Paolo von Schirach
June 7, 2016
How can Europe stop the endless tide of poor migrants arriving daily from Africa? Very simple, argues Matteo Renzi, Italy’s Prime Minister. The EU will offer a “Migration Compact” to the poor African states. Europe will provide about 60 billion euro in fresh funds for new infrastructure and other worthy economic and social development projects that will dramatically improve economic conditions, and therefore opportunities at home for the African poor. In exchange, the African governments will promise to enact measures aimed at preventing this endless migration of the poor towards what they perceive as better places to live in Europe.
A good plan?
Sounds nice, doesn’t it? Since we all understand that poverty and lack of opportunity are the main drivers of this potentially endless migration, let’s finance genuine economic growth and jobs in Africa, so that the poor will have an incentive to stay, rather than leave.
Yes, good plan indeed. Except that it is a really silly idea destined to fail. In fact it is so unrealistic that we can only call it dumb. I have no idea why this Migration Compact idea is even under consideration in Brussels; but it is obvious that it cannot be implemented. And even if it could be implemented, it would not produce the intended results: i.e. stop migration.
The numbers are daunting
First of all let’s look at some numbers. Africa’s total population is about 1.1 billion people, most of them poor. Even if only a small percentage want to emigrate to Europe, that is several million. Second point, this proposed EU fund would amount to about 60 billion Euro, to be disbursed over a number of years. 60 billion Euro sounds like a lot of money. But it isn’t, given Africa’s size and population and the prevailing horrible conditions when it comes to the insufficiency or complete lack of the basics: electricity, clean water, schools, hospitals, roads.
In other words, 60 billion Euro, while not negligible money, is simply not enough to move the migration needle. Third and crucial point, several decades of failed or under performing development assistance programs aimed at Africa provide ample evidence that it is impossible to plan, organize, manage and efficiently implement large-scale initiatives involving multiple partners with diverse agendas.
And this Migration Compact mega project would combine all the problems encountered in earlier occasions. Let me name just a few. There will be a huge fund managed by a bureaucracy that will be hampered by byzantine, made in the EU procedures, rather than focus on substance: i.e. funding projects. Add to this the need to create a Master Plan involving multiple backward countries that would identify projects to be funded and related time lines –all this with the full cooperation of chronically inefficient and usually corrupt African governments.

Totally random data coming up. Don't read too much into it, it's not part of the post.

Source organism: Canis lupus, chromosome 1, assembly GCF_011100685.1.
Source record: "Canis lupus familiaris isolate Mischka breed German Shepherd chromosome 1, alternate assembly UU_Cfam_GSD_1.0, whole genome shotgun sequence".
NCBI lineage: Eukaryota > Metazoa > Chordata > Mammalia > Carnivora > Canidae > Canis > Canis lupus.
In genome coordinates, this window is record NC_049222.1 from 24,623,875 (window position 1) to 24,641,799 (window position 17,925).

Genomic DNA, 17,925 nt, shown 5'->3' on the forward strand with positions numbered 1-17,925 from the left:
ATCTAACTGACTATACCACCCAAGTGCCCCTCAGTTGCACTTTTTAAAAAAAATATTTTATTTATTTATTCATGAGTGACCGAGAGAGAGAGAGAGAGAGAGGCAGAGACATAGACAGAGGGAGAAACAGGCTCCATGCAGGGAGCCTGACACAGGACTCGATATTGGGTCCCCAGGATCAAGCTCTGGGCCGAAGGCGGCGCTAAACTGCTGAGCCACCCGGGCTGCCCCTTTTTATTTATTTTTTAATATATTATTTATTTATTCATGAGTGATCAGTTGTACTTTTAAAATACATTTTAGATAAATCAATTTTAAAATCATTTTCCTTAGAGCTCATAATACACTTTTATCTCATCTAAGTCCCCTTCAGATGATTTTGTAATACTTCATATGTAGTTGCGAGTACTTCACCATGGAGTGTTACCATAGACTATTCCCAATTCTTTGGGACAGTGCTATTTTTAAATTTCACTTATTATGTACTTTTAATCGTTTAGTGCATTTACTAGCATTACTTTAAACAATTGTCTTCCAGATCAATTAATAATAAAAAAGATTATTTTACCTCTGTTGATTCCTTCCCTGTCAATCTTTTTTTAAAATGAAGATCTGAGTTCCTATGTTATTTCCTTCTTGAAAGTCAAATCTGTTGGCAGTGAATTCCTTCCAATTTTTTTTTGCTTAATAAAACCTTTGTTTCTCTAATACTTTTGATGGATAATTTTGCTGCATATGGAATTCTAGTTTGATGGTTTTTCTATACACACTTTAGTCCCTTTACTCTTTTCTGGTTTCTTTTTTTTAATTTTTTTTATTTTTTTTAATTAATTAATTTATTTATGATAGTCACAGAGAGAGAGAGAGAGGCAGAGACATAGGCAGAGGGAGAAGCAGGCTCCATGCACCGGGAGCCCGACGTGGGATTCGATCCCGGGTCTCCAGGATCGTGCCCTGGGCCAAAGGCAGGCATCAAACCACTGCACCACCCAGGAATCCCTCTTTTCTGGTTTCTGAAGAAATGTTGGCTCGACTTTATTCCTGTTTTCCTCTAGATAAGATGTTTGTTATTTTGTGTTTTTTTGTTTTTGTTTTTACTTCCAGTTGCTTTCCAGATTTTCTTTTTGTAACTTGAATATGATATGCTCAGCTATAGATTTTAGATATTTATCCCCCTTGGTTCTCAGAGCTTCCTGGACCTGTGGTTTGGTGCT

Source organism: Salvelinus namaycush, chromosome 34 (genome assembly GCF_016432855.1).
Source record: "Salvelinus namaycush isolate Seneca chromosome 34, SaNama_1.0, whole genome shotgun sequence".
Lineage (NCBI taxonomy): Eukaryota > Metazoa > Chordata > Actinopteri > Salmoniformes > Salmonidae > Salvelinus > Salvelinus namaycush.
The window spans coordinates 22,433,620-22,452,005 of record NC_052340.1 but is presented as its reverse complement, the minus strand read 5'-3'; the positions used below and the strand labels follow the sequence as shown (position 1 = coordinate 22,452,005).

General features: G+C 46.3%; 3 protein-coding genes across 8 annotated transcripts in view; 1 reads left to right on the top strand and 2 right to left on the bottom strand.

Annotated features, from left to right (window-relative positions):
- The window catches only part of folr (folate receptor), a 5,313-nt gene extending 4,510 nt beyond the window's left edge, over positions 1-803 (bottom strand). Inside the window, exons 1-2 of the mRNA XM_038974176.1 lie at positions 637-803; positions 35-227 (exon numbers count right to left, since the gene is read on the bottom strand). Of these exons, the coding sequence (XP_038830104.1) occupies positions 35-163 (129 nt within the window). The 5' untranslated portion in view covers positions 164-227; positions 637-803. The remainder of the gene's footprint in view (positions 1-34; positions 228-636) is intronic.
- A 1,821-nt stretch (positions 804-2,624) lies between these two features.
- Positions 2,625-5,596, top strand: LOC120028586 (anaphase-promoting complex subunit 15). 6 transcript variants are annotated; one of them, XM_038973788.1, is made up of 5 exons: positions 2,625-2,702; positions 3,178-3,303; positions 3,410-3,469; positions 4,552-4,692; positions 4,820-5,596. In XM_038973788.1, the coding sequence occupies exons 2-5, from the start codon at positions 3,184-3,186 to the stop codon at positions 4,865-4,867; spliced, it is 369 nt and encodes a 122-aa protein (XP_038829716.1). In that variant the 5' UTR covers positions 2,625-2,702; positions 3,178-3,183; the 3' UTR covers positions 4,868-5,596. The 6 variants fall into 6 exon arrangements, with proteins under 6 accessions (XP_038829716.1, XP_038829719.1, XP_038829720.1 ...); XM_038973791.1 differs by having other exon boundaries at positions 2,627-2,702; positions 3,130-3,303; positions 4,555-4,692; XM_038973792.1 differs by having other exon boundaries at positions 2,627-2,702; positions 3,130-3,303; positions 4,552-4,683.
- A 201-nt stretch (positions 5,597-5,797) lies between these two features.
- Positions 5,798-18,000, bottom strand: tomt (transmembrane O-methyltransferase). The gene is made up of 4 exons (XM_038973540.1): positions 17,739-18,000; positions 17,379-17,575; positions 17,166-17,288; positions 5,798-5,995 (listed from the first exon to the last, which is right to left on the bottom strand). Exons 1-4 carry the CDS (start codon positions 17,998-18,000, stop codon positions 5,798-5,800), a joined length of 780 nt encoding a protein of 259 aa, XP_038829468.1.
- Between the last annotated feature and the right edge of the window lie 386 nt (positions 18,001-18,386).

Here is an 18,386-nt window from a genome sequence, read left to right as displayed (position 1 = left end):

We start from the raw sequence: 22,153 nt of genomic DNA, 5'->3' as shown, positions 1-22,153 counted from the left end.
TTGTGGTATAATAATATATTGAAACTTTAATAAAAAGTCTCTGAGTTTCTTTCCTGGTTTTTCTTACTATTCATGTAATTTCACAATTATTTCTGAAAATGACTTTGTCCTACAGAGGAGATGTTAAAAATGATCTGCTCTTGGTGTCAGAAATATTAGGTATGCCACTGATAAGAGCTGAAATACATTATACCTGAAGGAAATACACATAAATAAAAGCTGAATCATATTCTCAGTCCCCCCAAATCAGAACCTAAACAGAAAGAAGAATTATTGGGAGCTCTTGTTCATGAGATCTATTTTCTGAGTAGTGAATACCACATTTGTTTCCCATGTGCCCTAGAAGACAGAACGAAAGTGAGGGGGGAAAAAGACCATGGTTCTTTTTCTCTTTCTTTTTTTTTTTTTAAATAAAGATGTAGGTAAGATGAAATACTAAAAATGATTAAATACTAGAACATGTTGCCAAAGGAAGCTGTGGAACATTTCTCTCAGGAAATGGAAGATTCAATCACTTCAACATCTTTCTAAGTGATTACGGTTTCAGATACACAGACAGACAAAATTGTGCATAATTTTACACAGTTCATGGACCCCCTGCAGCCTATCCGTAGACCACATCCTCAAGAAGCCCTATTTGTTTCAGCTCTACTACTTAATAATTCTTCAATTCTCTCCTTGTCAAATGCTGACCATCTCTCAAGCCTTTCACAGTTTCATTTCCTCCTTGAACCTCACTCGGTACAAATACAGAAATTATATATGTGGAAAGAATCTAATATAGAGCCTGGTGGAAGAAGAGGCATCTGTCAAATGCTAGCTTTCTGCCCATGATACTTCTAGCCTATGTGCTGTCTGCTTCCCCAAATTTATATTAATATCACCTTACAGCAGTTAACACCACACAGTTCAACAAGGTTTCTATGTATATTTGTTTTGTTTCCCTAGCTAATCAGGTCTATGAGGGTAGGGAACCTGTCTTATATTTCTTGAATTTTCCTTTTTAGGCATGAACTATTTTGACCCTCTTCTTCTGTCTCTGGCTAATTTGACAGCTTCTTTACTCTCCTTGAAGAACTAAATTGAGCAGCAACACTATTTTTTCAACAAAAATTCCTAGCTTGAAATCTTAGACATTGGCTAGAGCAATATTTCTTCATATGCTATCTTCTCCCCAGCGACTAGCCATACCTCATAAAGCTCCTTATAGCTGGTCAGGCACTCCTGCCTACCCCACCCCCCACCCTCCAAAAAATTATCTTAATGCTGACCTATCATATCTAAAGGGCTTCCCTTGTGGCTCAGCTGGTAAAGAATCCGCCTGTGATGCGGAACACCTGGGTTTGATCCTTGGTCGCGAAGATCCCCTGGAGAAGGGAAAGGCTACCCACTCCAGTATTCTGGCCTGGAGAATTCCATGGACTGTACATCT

Then you would need the creation of a robust monitoring and evaluation system that would identify execution problems at every point of the continuum, (planning, project design, environmental impact assessments, buy-in by local communities, creation of project implementation units at the ministerial and local government level, and so on), and craft appropriate and timely corrective measures.
And, last but not least, you would also need the creation of a workable mechanism that would allow disbursements only to the government that are in full compliance with the rules of this Migration Compact. This means that if a government does not actively discourage migration, funding for its project would stop.
It will not work
Now, anybody who knows anything at all about the challenges involved in designing and implementing even modest development projects in Africa –let alone vast, multi-year regional projects– would tell you that this EU horrendously complicated mechanism will never work as intended.
Creating a Master Plan with so many stakeholders involved would take years. Many projects agreed upon, however worthy, would make no real difference in creating economic opportunity, and therefore would not create a real incentive for poor African people to stay home. Disbursements would be messy and untimely. There would be a lot of waste due to poor planning and execution. There would be additional waste due to the lack of proper monitoring. And of course endemic corruption would guarantee that a significant portion of all these new money would end up elsewhere. Last but least, whatever they pledged to do, most African governments will not be willing or able to stop migrants. They simply do not have the resources to do this.
A bad idea
Anyway, you get the picture. This Migration Compact idea is a monumentally ill-advised plan. The fact that someone proposed it as a practical tool to address an endless migration crisis is bad enough. The fact that the EU is looking at it shows that in desperate times desperate people are willing to believe anything, including magic.
Endless migration wave
Here is the thing. Europe is unfortunately on the receiving end of a massive secular migration. Poor Africans want to go to Europe in the hope of finding a better life. They’ll keep coming. However, slow growth Europe, unable as it is to take care of its own citizens, simply does not have the additional resources to receive and assimilate these illiterate masses. And yet, it has no solutions.
Having no solutions its leaders are inclined to debate and may be even approve the crazy dreams of a hapless Italian Prime Minister in charge of a country in which even garbage collection is often an insurmountable challenge.
Paolo von Schirach is President of the Global Policy Institute and an Adjunct Professor at BAU International University. A different version of this article first appeared in the Schirach Report www.SchirachReport.com